Everyone wants better, more supple skin, but not everyone is aware that skincare doesn’t *start* with cleansers and cremes. Some of us have oily skin, while others may have dry skin, patchy skin, etc., but how do you determine what’s causing your skin type, and is it possible to get a more balanced complexion? As your external-most organ on your body, your skin can take a toll from a variety of environmental toxins. But what many of us forget is that our skin also balances internal toxins too. That’s why it’s important to know that skin care basics start with how we are treating and fueling our bodies from the inside out.
Your skin needs deep sleep to repair itself
It’s no secret that sleep is an important factor in how you feel, but did you know that sleep is just as important for healthy, young-looking skin? This is because some very important processes take place while you are in a deep sleep state, including the regeneration and repairing of your blood, brain cells, muscles, and skin (1). Collagen, one of the most abundant and necessary building block proteins in your body, is also created during the deepest stage of sleep. As the largest organ in your body, your skin requires collagen for elasticity, strength, and to repair itself from daily wear and tear. If you aren’t in a deep sleep state for enough time, or aren’t fully reaching deep sleep, these repairing and regenerating processes can’t take place. There may be a bit of truth to “getting your beauty sleep” after all.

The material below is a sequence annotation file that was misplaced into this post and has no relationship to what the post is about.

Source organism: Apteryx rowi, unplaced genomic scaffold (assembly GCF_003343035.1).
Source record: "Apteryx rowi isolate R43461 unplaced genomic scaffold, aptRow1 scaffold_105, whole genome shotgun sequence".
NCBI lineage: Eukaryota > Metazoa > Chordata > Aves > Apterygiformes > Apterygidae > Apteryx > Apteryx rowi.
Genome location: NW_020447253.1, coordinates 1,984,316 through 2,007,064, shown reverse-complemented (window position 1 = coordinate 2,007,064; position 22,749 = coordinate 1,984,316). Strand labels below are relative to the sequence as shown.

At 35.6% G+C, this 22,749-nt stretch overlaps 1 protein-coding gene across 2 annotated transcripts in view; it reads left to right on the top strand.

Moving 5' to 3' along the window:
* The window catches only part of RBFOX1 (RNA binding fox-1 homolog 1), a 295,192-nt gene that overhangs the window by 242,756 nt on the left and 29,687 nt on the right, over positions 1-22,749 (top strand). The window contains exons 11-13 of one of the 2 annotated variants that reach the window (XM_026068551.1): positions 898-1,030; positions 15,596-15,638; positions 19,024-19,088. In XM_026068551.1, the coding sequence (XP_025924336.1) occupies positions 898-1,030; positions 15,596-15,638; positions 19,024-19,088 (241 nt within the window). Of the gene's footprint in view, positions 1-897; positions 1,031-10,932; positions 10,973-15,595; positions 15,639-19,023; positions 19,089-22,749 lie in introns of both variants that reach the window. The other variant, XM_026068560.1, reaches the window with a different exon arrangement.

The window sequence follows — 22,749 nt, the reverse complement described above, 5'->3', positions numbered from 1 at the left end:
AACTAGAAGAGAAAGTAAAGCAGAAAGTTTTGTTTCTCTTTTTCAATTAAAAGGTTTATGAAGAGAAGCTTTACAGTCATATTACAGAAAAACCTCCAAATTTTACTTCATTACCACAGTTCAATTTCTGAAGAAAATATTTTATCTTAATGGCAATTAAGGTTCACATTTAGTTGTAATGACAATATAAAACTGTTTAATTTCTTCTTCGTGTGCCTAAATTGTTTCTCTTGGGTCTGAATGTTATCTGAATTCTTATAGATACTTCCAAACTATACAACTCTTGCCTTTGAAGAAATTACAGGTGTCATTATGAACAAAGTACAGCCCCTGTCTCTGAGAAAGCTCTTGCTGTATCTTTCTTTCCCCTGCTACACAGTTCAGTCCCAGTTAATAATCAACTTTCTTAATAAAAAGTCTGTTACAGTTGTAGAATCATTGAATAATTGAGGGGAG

Maintain a nutrient-dense and low-toxin dietIt may seem silly, but the phrase “you are what you eat” has some validity. Although, it may be more fitting to say, “your skin is the window to your diet”. Our skin is like any other organ in our body in that it requires a variety of quality nutrients to perform at its best. Eating a nutrient-dense diet generally means eating foods that contain essential minerals, vitamins, proteins, complex carbohydrates, omega-3 fats, and amino acids. One study found that a high intake of vegetables, legumes, and olive oil aided in the protection of wrinkles, whereas a high intake of meat, dairy, and butter appeared to have the opposite effect (3).